Continue reading To special school, or not to special school? What a gift it is to have the choice!

Blazing trails at the Olympics or in academia…

When I was little, I absolutely loved anything having to do with speed. Whether riding my bike as fast as possible, having friends run as they pushed me in my wheelchair or blazing down a ski trail, nothing excited me more than going at top speed(in the interest of full disclosure, I STILL love going at top speed)! This is probably why I also loved watching sports where speed was the ultimate goal. I use the term “watch” loosely because watching generally meant that while a sport was on t.v., little Allison would cheer loudly for the person she wanted to win, jump up and down on the couch and stomp her feet in sheer excitement to will her chosen athlete to victory. By the time I was done “watching” these sporting events, I was so out of breath you would have thought I was the one competing!

One of my favorite sports to “watch” was track. And I especially enjoyed watching the track events at the summer Olympics. One summer afternoon, I was watching the Olympics and rooting for the track star, Flo Jo(I loved her nails!). After watching some of my other favorite track stars win their events and receive their Olympic medals, I had an epiphany.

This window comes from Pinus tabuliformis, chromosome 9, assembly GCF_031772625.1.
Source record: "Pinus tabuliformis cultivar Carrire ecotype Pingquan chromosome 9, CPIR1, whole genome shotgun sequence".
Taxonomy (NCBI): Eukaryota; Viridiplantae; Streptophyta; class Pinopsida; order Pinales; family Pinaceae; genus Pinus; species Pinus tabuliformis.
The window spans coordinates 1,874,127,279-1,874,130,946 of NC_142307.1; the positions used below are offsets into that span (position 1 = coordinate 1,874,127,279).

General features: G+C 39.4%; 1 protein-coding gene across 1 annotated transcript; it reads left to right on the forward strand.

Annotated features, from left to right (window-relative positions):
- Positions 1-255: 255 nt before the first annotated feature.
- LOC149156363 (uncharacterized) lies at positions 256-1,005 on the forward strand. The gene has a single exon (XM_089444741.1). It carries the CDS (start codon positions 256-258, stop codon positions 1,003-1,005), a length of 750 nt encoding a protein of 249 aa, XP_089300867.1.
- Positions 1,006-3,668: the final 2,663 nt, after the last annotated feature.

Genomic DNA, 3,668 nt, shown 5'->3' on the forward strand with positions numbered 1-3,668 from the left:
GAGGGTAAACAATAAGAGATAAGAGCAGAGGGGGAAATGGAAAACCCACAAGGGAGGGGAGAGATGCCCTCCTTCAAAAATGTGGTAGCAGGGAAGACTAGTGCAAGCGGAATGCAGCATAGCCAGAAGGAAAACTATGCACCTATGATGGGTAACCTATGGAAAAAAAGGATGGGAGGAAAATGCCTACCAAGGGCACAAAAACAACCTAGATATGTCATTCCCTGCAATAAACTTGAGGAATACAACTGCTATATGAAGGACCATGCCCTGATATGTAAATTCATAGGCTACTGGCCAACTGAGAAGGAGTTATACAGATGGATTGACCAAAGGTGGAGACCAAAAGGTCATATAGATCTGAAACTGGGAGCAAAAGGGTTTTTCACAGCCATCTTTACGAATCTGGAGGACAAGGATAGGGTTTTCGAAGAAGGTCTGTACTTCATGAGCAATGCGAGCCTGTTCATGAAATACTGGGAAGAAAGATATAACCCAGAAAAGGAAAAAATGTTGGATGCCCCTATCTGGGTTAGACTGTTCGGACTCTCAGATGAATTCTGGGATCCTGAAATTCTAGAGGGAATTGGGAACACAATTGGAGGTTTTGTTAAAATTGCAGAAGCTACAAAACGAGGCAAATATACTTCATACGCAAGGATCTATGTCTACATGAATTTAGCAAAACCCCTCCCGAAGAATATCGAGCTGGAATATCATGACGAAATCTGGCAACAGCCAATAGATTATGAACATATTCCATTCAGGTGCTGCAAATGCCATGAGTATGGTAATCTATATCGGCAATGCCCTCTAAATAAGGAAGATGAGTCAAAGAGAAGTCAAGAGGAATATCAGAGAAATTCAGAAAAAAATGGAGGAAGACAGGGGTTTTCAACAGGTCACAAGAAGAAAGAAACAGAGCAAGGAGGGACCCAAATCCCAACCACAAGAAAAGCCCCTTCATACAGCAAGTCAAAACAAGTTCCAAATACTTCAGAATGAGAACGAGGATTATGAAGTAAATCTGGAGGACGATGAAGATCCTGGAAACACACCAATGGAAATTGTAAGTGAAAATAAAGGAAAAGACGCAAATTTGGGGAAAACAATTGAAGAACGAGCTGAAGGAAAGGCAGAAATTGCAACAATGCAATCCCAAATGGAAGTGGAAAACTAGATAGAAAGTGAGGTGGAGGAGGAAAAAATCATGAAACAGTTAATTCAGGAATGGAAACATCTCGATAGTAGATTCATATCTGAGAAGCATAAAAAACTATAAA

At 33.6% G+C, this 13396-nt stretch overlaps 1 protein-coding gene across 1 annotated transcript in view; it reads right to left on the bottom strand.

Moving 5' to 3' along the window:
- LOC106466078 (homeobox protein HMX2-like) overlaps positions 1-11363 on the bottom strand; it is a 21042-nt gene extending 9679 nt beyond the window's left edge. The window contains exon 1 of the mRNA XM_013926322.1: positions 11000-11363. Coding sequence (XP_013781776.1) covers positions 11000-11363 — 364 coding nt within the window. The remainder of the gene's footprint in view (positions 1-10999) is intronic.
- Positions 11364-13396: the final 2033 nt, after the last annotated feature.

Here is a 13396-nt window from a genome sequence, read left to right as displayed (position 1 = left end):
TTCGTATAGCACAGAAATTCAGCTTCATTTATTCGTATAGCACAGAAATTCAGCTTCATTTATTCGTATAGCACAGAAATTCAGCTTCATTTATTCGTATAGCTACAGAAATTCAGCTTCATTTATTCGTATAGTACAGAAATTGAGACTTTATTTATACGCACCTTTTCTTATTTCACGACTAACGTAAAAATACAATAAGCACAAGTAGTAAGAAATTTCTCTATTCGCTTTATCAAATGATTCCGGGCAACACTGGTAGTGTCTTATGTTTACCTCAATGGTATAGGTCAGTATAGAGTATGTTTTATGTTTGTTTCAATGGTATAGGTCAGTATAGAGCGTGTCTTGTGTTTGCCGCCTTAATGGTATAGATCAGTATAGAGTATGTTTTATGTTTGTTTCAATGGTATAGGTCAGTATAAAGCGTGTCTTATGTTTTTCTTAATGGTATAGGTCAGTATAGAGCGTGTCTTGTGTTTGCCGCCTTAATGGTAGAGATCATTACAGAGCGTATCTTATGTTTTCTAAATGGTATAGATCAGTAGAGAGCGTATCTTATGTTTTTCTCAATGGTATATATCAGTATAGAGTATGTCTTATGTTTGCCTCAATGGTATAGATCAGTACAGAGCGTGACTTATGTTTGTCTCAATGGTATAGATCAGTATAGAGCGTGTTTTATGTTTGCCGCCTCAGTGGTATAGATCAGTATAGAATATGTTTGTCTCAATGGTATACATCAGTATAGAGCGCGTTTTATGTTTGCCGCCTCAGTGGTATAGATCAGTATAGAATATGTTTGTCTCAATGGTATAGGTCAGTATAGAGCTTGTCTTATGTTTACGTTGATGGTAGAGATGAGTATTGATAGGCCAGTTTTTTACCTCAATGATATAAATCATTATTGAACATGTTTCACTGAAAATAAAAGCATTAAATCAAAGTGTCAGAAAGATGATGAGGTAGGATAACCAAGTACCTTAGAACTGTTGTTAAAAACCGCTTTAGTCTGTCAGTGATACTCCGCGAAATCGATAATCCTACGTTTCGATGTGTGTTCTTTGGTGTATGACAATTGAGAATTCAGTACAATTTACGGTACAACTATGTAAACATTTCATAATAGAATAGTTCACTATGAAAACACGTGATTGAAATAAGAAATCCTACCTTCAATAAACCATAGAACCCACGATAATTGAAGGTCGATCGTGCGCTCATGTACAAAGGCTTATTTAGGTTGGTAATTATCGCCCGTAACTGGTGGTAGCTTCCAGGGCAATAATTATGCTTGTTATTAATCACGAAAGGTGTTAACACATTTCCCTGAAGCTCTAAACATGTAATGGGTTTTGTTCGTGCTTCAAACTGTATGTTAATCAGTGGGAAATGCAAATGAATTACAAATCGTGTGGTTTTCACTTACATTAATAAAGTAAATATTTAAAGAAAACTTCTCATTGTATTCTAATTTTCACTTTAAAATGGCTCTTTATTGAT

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“ROBERTA, GET YOUR SISTER OUT OF THAT TREE!”

Eight words that I bet my mom never thought she’d say when she and my dad received my diagnosis of CP, but always expect the unexpected when you have two adventurous daughters.

I grew up in a residential neighborhood in the Midwest, where many families had children around my age. During summer vacation, all of the neighborhood kids, myself included, would gather outside and play from sun up ‘til sundown, taking breaks only for lunch and dinner. Even then, we would eat as quickly as possible so as not to miss out on the latest game or a trip to the candy store. One of the favorite past times of the group was climbing the tree in my family’s backyard. Ordinarily, we would ride our bikes and big wheel(I was rocking a lovely pink big wheel- sadly, the store didn’t have a purple one), to the base of the tree where everyone would climb the tree and I would stay on the ground to be the lookout. Technically, we weren’t quite allowed to climb that tree but hey, what is childhood without bending – ok, breaking- a few rules.